for the truth of the Torah and fearlessly says what he believes to be true.
One of Rabbi Alushs hard core disciples is Avihai, whom I first met late
at night at a barbecue in an Ashkelon park. Across from Avihai sat a group of
twenty-five junior high-school students, who listened to him while waiting
for the meat to be cooked. When he finished speaking, he invited the students
to dance and sing spiritual songs. Some of them danced while others
approached him to talk. Since they addressed him as Rabbi Avihai, I was
extremely surprised to discover that he had only embarked on his path of
teshuvah four and a half years earlier, at the age of twenty and had, in fact,
grown up in a secular, rather than a traditional, family. Avihai told me that his
teshuvah process began when he and his friends were approached by Yaniv, a
man in his early twenties, who attempted to persuade them to draw close to
religion. Yaniv himself had begun his teshuvah process a year or two earlier.
Avihai described this meaningful encounter as follows:
We were always impressed by this guy [Yaniv] because he seemed to be a
righteous man. Why righteous? [Although] he looked exactly like us, there was
just something special about him. He would draw us close. He would bring us

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pretzels and drinks, he would sit with us and talk. Not Torah talk, none of that.
One day he asked me, Avihai, would you like to perform a mitzvah . . . some
sort of act of charity? We went to the home of a poor family. . . . That was the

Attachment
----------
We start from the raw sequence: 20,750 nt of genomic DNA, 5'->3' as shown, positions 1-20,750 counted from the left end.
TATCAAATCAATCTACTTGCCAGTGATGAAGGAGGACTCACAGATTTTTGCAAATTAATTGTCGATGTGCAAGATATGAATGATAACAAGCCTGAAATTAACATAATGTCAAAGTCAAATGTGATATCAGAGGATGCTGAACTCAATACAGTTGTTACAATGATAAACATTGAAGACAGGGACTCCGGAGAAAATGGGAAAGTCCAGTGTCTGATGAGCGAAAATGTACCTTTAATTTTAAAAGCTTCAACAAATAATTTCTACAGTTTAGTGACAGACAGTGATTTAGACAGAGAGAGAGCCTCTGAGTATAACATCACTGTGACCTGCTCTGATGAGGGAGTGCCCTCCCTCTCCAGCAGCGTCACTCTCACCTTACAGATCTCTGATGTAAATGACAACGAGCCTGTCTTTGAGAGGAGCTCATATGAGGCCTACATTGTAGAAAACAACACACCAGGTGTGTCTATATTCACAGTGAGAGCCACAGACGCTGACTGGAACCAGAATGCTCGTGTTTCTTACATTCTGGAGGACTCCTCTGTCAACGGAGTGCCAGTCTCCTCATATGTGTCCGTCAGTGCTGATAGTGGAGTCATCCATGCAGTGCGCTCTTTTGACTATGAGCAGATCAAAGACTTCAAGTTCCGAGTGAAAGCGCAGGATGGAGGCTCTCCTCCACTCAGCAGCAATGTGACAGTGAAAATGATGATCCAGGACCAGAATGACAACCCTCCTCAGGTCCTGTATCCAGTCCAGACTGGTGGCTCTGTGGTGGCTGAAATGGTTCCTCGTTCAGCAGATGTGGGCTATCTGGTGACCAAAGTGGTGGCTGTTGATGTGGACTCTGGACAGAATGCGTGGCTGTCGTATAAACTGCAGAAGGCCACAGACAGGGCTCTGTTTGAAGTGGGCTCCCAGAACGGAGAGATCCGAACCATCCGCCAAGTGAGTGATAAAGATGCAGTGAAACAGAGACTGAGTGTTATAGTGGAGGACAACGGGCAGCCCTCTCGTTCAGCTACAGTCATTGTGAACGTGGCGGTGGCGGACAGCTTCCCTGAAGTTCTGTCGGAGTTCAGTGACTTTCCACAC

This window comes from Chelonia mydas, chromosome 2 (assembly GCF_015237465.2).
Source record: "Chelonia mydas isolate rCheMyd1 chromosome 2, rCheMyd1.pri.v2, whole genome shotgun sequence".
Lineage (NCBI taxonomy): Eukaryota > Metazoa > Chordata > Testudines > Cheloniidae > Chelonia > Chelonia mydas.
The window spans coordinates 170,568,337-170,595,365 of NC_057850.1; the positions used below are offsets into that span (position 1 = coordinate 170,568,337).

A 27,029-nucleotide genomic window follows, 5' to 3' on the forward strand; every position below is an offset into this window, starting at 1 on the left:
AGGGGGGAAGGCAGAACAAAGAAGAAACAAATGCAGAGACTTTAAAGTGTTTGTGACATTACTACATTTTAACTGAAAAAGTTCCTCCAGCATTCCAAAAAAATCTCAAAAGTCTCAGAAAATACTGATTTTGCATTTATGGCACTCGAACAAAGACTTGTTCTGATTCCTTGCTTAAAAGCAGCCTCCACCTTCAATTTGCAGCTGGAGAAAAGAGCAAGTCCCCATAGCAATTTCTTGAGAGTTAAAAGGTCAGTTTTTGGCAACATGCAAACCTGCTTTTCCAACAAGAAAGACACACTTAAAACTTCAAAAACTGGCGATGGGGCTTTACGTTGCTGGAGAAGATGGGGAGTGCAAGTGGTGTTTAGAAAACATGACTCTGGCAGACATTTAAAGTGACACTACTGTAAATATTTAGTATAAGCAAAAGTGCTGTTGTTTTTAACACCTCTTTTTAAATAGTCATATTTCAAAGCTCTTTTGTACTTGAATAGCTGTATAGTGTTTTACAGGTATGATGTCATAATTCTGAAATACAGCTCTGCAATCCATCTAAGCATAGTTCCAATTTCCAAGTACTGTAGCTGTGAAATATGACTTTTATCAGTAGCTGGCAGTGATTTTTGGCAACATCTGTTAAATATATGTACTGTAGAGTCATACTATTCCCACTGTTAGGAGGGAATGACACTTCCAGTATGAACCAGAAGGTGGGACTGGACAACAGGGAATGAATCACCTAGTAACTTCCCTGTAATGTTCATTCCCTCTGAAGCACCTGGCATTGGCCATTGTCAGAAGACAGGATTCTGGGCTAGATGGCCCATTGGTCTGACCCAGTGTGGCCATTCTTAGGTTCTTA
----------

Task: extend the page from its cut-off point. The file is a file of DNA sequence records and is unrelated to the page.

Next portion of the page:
first opening into this process of coming full circle that we call teshuvah, to see
what it means to help.

Avihai describes the teshuvah process as circular, a fitting description for


the many teshuvah exponents who have completed the process of closing the
circle and made the transition from penitents to teshuvah entrepreneurs. A
few months later, Yaniv introduced Avihai to Rabbi Alush, who had already
begun his career as a proselytizer. Together with Yaniv, Avihai joined a group
of some ten young people who met regularly and comprised the founding
circle of Rabbi Alushs penitents. Avihai described a long process lasting
some two and a half years, before he undertook to become stronger
(lehithazek) in religious observance. Meanwhile he continued to frequent his
old haunts and continued partying. I took upon myself to observe the
Sabbath, he told me, but not the other things. About two years before my
arrival in the field, Avihai began to engage in zikui harabim, well before he
himself began to conduct a rigorous life of religious observance. He describes
his first steps as a teshuvahh entrepreneur as follows:
The rabbi [Alush] admonished me for about twenty minutes, saying, Your
destiny is to grant merit to the manyto disseminate Torah. I said, Rabbi, at
school I was too embarrassed to get up on stage, certainly not to talk to people.
He said, Youll work on it, and you will see that its the truth. He gave me the